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Google Classroom Comment Bank and e-Comments

For years, teachers have been looking for ways to streamline the grading and annotation of student essays, stories, and reports. And now, add slide presentations, photographs, videos, and more! Teachers want to assign more of this work, but more student work means more grading time. Teachers also want to provide quality writing feedback to help students improve their work, but again this takes time.

Enter Google. Google’s investment in education has been a gradual and sometimes frustrating evolution. The comments feature added into Google docs and slides in 2014 was a prime reason why teachers started using Google docs and Google Drive for student writing submissions. And now, with the 2018 update of Google Classroom and the additions of a comment bank and the beta version of a rubric creator, teachers finally have the beginnings of tools that will both improve the efficiency of their workflow and improve writing feedback to students.

With these steps, Google has put other learning management systems on notice that the company is in education for the long haul. As of this writing, the number of Google Classroom users (both teachers and students) has passed 40,000,000. Much like what Jobs and Wozniak accomplished with their free Apple IIe computer to every school in California in 1982, Google’s free Google Suite for Educators, including Google Classroom, has largely cornered the educational market. The bottom line for teachers? Don’t fight; give in to Google.

However, the problem for teachers is that Google is a tech (and advertising) company, and its product leads and developers are techies, not teachers. Google does listen to what teachers say, and much of the improvement in Google Classroom has been credited to teacher suggestions. Hence, revisions tend to be piecemeal, not comprehensive. What Google has done is to permit Chrome extensions, which integrate seamlessly with Google Classroom.

e-Comments Options

e-Comments Menu

Enter e-Comments. Teachers can significantly improve the efficiency and quality of the Google Classroom comment bank by adding the e-Comments Chrome Extension. Which features make e-Comments significantly better than the Google Comment Bank?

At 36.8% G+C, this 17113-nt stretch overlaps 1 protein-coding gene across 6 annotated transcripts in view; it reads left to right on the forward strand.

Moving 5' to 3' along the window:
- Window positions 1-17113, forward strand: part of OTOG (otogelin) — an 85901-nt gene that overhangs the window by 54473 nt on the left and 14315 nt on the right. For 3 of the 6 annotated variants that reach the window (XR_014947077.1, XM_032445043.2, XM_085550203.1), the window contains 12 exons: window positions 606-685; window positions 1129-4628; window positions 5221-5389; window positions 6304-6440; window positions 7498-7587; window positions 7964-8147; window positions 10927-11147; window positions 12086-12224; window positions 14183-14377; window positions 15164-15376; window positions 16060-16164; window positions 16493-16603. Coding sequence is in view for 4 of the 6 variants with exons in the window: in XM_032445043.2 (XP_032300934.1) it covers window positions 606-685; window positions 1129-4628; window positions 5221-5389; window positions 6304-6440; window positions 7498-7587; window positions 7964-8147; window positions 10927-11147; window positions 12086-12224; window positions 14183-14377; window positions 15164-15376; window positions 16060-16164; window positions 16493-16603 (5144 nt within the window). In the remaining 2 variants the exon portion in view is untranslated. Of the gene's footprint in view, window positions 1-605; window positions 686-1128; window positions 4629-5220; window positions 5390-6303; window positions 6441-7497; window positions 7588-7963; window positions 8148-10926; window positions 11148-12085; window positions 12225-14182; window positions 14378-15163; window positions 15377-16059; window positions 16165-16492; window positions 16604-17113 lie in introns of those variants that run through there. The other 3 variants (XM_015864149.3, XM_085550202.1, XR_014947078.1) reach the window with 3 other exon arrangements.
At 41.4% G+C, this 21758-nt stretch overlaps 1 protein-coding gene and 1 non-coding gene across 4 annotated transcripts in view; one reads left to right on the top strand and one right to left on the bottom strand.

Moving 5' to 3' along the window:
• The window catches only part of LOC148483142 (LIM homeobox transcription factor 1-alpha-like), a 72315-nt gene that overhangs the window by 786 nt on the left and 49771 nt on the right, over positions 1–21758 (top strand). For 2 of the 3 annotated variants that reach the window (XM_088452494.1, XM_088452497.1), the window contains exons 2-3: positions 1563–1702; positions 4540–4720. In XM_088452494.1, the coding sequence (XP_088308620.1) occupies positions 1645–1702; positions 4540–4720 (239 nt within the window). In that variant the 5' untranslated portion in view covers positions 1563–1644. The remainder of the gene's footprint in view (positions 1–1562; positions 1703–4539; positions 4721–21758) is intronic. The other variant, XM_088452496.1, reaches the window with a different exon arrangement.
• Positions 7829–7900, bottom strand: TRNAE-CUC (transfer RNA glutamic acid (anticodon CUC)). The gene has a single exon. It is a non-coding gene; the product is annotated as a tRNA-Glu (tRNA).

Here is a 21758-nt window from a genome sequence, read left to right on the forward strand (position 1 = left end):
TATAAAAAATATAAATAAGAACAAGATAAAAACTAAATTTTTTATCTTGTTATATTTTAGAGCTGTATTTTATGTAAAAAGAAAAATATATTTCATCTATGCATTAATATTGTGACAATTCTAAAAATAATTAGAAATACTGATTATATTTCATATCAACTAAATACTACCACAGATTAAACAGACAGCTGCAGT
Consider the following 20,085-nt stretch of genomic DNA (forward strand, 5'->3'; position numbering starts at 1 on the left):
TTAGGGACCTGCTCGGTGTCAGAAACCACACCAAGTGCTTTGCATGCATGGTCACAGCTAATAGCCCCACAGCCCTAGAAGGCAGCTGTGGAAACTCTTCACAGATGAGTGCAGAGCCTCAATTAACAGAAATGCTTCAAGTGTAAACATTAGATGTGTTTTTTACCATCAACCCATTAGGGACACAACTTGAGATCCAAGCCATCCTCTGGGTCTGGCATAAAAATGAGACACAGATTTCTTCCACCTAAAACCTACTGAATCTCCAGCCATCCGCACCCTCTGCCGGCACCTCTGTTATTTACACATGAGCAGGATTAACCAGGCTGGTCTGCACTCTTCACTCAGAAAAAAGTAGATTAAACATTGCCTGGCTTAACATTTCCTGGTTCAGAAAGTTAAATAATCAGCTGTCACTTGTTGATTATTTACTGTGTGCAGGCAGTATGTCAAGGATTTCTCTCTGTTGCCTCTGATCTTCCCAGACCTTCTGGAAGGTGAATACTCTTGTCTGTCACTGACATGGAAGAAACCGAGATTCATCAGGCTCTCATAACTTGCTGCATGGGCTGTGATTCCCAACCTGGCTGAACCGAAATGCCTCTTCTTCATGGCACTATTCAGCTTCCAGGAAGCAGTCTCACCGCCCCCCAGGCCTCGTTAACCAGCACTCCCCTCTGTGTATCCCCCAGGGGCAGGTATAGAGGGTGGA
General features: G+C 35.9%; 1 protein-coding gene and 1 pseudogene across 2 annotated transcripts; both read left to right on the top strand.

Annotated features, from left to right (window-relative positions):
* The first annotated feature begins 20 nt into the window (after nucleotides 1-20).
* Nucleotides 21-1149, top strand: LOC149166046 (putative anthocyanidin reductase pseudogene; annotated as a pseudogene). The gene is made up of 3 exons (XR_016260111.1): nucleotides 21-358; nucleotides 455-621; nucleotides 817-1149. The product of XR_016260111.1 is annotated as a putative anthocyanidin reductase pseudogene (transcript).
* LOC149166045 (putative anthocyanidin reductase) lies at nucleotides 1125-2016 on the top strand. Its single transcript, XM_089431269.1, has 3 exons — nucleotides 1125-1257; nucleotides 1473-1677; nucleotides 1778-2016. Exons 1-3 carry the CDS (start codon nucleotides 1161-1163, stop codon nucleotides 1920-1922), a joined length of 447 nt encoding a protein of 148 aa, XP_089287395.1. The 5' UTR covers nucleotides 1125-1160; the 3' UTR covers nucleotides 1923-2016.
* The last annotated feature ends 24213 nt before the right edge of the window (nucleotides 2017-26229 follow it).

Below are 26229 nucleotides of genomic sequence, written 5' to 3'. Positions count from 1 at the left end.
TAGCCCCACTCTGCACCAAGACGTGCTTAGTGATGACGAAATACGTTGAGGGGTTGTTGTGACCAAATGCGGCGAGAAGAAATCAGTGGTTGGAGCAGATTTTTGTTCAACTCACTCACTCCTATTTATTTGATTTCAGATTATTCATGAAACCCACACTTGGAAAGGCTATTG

1. While the Google Comment Bank (GCB) has no canned comments (teachers have to type in their own), e-Comments (e-C) has hundreds of customizable comments from which to choose at four grade levels: Grades 3–6, 6–9, 9–12, and College/Workplace. Why re-invent the wheel?
  2. The GCB permits minimal formatting for adding comments, while e-C provides full formatting for any comments you choose to add and save. Plus, e-C allows teachers to insert speech-to-text, audio, and video comments and save to separate folders to keep your Google Drive uncluttered. Your comments should stand out if you want students to read them.
  3. The GCB comments are stored in the order in which you added them and so are in random order, but the e-C comments are neatly organized into 11 categories, making the comments much easier to choose. Writing comment categories just make sense.
  4. To access the GCB comments, teachers have to scroll up and down the GCB or enter a hashtag # followed by a key word to bring up the desired comment. Once a teacher adds in more than a dozen comments, it often takes several tries or additional key words to find the desired comment. Frustrating and time-consuming! To access e-C, teachers simply click the comment button once on the movable and editable e-Comments Menu. Unlike GCB, teachers can see all of their comment choices before inserting a comment. It’s easy to add and save your own comments to the menu, edit the canned comments, create or re-name writing comment categories, hide or rearrange the categories.
  5. The GCB provides only one comment bank. Clearly, all your comments for a story are not applicable for an essay or a multi-media project. Plus, many teachers would like to have different comments for different students, classes, and assignments. With e-C, teachers can easily switch among the comment levels to differentiate their annotations. Add a remedial comment for X, but an advanced comment for Y. Teachers can add and save their own comment banks with e-C for different classes and assignments. GCB provides a one size fits all approach; e-C permits far more flexible options to meet the needs of students and their teachers.
  6. Clearly, once teachers insert all their comments into the GCB, they will save time compared to red-inking a stack of papers. As detailed above and in side-by-side timings, e-C will save significantly more time than using the GCB while providing students comments that identify, explain, and show how to revise. If all you want to do is error mark, GCB will do nicely; if you want your students to learn from your comments, e-C is for you. Plus, e-C provides the Common Core-aligned comments that you will want to copy and paste into your Google Classroom rubrics and Grading Tool commentsAdd your free 10-day trial of the e-Comments Chrome Extension today! You can both save time and provide better writing feedback with Google Classroom.

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